As a first time mom also breastfeeding (baby is 8 weeks now), I completely understand how you feel. First off, don't feel guilty. One thing I've learned is that though there is literature out there highly supporting breastfeeding, no one ever really discusses how 50% of women who start, never go beyond 3 weeks. I think breastfeeding is one of the hardest things to do. That does NOT make you a bad mom, nor does that mean your child will grow 2 heads. But I do understand the guilt. I have to say that I almost quit at the point you're describing, but I kept with it, and now it's been 8 weeks. I will be returning to work soon too, and eventually I will stop. Don't know when yet.....I just know I can't do it for a year. So if your baby needs formula to be full, then so be it. As long as he's getting mostly breastmilk, it's totally fine.

    Anyway, as for your questions...I"m sure more seasoned moms can support this, but I was told that you should let your baby decide when he's done. If he takes 20 minutes on one, and then doesn't want the other, that's okay. You should keep him there until he's done because that way, he gets the hindmilk. Then pump the other boob.

    As for pumping: I started pumping an hour after I fed him at the same time each day (in the morning). At first I would get piddly amounts of 1 oz at best. Eventually, I started getting more...and built up a supply.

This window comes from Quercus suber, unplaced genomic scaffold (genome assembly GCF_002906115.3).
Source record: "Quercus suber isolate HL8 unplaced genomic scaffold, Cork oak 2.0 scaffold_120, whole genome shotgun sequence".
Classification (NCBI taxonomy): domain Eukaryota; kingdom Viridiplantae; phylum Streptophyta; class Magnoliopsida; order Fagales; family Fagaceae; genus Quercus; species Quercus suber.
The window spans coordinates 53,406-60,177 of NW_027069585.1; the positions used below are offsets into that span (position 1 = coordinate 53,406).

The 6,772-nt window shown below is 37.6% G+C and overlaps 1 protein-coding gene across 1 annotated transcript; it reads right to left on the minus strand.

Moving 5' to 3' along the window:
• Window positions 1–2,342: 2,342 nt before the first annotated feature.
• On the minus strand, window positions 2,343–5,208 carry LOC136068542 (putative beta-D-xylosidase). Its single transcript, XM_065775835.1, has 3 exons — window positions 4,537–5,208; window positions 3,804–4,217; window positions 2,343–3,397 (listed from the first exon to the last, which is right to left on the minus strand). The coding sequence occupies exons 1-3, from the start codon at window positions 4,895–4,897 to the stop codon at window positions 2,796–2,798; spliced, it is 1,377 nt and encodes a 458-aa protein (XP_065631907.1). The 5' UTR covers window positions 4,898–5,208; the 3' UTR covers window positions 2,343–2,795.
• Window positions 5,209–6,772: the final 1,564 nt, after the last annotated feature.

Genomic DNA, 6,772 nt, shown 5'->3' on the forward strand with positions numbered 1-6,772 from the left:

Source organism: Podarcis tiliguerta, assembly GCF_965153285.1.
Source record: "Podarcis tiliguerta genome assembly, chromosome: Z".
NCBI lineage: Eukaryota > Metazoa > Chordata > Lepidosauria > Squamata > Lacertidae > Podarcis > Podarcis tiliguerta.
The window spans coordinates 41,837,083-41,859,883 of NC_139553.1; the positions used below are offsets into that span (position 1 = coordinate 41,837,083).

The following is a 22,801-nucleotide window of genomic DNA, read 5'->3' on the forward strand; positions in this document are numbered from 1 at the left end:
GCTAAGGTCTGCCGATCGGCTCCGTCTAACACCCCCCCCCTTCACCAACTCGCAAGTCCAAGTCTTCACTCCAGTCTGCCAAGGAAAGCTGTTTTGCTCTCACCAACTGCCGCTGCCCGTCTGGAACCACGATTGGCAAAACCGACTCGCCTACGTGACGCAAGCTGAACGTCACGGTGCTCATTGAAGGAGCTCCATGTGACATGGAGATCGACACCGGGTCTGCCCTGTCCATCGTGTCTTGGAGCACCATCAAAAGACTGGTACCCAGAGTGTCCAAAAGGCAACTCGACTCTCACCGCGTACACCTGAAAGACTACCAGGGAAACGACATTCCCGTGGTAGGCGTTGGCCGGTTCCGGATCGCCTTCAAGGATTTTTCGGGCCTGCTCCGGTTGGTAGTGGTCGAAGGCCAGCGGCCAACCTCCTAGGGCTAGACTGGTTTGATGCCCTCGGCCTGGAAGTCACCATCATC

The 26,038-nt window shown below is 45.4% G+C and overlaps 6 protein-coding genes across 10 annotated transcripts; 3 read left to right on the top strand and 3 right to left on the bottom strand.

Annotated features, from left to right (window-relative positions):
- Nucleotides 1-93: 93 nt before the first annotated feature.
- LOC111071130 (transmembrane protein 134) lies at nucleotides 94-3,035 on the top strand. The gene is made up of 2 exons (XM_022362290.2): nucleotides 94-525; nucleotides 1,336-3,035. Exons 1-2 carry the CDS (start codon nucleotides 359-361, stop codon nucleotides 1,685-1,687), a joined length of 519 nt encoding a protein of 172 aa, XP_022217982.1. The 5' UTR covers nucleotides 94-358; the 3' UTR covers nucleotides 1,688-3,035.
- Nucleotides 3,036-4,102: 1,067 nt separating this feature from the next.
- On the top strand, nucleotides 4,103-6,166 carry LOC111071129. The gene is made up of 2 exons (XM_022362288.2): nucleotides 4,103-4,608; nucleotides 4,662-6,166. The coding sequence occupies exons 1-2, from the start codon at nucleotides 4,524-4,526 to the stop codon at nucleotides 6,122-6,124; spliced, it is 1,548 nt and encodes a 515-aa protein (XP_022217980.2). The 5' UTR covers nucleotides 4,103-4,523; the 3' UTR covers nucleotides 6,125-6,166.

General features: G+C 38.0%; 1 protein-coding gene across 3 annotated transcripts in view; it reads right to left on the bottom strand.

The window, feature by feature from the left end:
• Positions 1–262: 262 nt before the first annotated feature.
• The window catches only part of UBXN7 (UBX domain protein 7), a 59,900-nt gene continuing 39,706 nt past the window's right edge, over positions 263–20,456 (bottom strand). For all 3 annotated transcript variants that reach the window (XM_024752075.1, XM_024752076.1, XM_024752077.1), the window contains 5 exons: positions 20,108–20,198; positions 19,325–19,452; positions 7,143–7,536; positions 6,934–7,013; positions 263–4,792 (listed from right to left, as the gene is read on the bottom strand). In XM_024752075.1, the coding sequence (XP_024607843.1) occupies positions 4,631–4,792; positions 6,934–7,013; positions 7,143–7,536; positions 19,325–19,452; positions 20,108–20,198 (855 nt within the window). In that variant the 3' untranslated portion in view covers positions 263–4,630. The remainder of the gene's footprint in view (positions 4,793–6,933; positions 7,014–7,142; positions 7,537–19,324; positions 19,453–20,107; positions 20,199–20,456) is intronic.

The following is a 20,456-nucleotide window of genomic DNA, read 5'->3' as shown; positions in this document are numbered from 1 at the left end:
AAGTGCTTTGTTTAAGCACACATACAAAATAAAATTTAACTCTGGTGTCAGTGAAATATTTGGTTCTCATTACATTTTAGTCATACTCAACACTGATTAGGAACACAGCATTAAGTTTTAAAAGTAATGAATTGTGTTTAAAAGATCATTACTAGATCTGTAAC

Burping: I think that 1 hour is way too long.....esp in the middle of the night. Sometimes babies don't burp. Sometimes my son won't burp, but then when I put him down to change the diaper, and then pick him up, he does. They say that's when the gas is in the intestines and not the belly.

    Hope this helps.....hang in there

  3. #3
    egoldber's Avatar
    egoldber is offline Black Diamond level (25,000+ posts)
    Join Date
    Oct 2001
    Northern VA, USA.

    Default RE: More feeding q's

    Joanne, first off, I would really recommend that you go to a lactation consultant, breastfeeding support group (my hospital had one) or a LLL meeting. There are very knowledgeable people that can help you figure out if you are really having a problem. If nothing else, it will help to reassure you. He may only want one breast, but if he still seems hungry and won't take the other one, then it is worth it to figure out what is happening.

    Is it always the same breast that he wants (and the same breast that he doesn't want). If so, this is not really uncommon. There may be something that is giving him a preference (slower letdown on that breast, faster letdown, inverted nipple, the angle you hold him on one side, etc.) A support person will be able to help you figure it out.